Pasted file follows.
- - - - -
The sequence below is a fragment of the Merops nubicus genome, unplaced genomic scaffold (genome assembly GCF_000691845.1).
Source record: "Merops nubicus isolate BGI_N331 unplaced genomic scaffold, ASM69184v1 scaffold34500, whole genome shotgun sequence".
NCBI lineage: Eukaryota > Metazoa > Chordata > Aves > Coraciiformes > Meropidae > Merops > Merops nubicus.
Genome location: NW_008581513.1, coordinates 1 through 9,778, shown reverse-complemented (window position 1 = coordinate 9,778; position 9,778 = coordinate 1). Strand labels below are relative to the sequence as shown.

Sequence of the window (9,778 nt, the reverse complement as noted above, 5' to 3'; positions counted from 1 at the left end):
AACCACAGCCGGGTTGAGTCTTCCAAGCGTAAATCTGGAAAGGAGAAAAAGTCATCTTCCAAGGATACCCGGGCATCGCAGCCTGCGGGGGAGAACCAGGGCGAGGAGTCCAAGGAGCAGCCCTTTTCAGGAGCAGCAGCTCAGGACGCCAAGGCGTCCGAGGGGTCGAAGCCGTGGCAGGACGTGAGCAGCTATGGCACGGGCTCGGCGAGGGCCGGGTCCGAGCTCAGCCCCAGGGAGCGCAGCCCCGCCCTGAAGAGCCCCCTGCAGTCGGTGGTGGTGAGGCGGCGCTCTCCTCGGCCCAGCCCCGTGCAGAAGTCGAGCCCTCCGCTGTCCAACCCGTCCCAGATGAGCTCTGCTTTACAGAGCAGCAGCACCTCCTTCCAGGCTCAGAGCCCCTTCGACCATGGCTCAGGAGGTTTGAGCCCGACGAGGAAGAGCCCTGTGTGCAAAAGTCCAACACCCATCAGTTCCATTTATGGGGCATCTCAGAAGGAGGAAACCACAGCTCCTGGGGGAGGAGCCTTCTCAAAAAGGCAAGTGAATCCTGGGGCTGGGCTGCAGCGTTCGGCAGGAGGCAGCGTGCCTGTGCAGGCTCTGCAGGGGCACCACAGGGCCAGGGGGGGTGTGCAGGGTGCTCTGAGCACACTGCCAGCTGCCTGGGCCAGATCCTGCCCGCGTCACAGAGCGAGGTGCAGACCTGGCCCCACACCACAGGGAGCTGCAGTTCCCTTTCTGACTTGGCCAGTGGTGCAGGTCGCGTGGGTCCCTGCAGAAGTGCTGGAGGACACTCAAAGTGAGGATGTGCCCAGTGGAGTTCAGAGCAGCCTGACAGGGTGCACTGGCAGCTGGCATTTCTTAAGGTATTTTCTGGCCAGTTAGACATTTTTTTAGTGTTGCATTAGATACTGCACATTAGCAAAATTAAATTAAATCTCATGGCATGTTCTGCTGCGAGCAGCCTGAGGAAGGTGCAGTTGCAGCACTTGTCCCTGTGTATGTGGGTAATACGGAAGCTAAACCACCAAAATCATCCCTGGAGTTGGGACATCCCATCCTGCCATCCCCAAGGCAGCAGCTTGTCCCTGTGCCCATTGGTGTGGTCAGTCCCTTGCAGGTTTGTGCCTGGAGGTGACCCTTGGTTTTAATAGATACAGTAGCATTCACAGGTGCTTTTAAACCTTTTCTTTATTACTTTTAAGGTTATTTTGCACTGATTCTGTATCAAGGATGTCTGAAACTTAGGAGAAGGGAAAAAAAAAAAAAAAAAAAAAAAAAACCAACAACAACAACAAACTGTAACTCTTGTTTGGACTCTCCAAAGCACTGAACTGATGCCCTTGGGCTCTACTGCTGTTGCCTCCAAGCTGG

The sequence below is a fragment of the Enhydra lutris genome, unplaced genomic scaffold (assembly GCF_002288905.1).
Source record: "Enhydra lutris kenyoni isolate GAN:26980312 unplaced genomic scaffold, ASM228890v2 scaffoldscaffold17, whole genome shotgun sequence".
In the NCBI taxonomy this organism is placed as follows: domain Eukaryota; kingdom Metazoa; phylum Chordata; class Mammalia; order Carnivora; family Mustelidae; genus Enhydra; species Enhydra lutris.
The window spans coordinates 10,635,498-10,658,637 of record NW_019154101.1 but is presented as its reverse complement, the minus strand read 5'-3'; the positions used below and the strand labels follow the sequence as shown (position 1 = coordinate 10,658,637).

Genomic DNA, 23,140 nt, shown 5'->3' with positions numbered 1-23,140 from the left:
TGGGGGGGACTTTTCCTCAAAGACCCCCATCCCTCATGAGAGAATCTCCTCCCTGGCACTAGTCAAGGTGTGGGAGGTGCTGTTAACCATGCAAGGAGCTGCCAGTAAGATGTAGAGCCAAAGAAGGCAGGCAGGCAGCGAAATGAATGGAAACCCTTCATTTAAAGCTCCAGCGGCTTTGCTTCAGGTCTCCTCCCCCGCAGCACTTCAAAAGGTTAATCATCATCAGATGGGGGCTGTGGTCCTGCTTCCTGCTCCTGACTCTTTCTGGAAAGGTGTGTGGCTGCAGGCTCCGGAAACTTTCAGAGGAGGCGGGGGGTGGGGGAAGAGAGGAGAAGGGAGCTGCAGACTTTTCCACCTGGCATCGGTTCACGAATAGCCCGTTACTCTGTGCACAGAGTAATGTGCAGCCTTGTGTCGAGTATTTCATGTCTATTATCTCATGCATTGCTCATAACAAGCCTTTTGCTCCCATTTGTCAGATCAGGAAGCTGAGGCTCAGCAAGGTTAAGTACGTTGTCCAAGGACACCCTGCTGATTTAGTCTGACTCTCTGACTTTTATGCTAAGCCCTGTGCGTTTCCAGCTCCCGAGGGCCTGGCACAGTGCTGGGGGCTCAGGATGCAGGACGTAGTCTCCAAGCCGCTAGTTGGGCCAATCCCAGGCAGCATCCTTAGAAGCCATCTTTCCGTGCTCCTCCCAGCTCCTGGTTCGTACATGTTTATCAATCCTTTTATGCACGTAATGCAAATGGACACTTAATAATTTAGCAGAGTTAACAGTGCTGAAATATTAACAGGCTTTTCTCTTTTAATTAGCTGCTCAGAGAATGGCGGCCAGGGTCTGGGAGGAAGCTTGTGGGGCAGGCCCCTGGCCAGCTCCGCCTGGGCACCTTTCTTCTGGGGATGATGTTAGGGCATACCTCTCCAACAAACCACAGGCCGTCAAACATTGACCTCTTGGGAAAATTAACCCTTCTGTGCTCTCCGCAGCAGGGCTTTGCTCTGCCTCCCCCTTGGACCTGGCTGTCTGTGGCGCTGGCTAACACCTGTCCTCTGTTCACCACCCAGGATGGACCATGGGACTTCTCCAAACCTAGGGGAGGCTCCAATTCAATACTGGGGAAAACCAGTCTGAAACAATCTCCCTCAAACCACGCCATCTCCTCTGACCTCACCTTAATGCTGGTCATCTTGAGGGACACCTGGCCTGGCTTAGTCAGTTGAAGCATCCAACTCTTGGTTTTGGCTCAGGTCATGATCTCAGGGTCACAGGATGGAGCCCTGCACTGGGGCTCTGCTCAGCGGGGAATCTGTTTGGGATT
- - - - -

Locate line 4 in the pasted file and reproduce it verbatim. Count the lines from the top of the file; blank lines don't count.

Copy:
Genome location: NW_008581513.1, coordinates 1 through 9,778, shown reverse-complemented (window position 1 = coordinate 9,778; position 9,778 = coordinate 1). Strand labels below are relative to the sequence as shown.